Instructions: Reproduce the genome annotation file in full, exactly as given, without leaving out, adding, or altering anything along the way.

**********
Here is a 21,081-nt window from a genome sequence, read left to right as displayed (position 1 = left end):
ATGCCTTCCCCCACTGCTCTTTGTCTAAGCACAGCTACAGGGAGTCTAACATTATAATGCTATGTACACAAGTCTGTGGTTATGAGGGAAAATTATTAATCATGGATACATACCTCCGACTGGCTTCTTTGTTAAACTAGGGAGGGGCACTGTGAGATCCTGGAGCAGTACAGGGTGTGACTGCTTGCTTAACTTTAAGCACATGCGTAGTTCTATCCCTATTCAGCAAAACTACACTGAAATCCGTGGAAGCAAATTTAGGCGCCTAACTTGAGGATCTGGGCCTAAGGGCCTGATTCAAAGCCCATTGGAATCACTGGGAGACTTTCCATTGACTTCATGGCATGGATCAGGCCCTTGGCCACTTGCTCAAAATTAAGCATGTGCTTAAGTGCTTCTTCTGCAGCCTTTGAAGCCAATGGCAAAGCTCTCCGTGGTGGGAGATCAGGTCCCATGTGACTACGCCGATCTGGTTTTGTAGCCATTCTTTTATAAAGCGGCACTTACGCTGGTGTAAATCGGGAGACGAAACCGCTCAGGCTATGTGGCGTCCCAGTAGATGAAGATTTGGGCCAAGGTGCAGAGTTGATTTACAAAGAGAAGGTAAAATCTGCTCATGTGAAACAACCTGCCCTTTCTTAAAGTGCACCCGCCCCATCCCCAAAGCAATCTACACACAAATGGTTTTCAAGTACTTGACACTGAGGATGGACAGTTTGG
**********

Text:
Here is a 21,081-nt window from a genome sequence, read left to right as displayed (position 1 = left end):
ATGCCTTCCCCCACTGCTCTTTGTCTAAGCACAGCTACAGGGAGTCTAACATTATAATGCTATGTACACAAGTCTGTGGTTATGAGGGAAAATTATTAATCATGGATACATACCTCCGACTGGCTTCTTTGTTAAACTAGGGAGGGGCACTGTGAGATCCTGGAGCAGTACAGGGTGTGACTGCTTGCTTAACTTTAAGCACATGCGTAGTTCTATCCCTATTCAGCAAAACTACACTGAAATCCGTGGAAGCAAATTTAGGCGCCTAACTTGAGGATCTGGGCCTAAGGGCCTGATTCAAAGCCCATTGGAATCACTGGGAGACTTTCCATTGACTTCATGGCATGGATCAGGCCCTTGGCCACTTGCTCAAAATTAAGCATGTGCTTAAGTGCTTCTTCTGCAGCCTTTGAAGCCAATGGCAAAGCTCTCCGTGGTGGGAGATCAGGTCCCATGTGACTACGCCGATCTGGTTTTGTAGCCATTCTTTTATAAAGCGGCACTTACGCTGGTGTAAATCGGGAGACGAAACCGCTCAGGCTATGTGGCGTCCCAGTAGATGAAGATTTGGGCCAAGGTGCAGAGTTGATTTACAAAGAGAAGGTAAAATCTGCTCATGTGAAACAACCTGCCCTTTCTTAAAGTGCACCCGCCCCATCCCCAAAGCAATCTACACACAAATGGTTTTCAAGTACTTGACACTGAGGATGGACAGTTTGG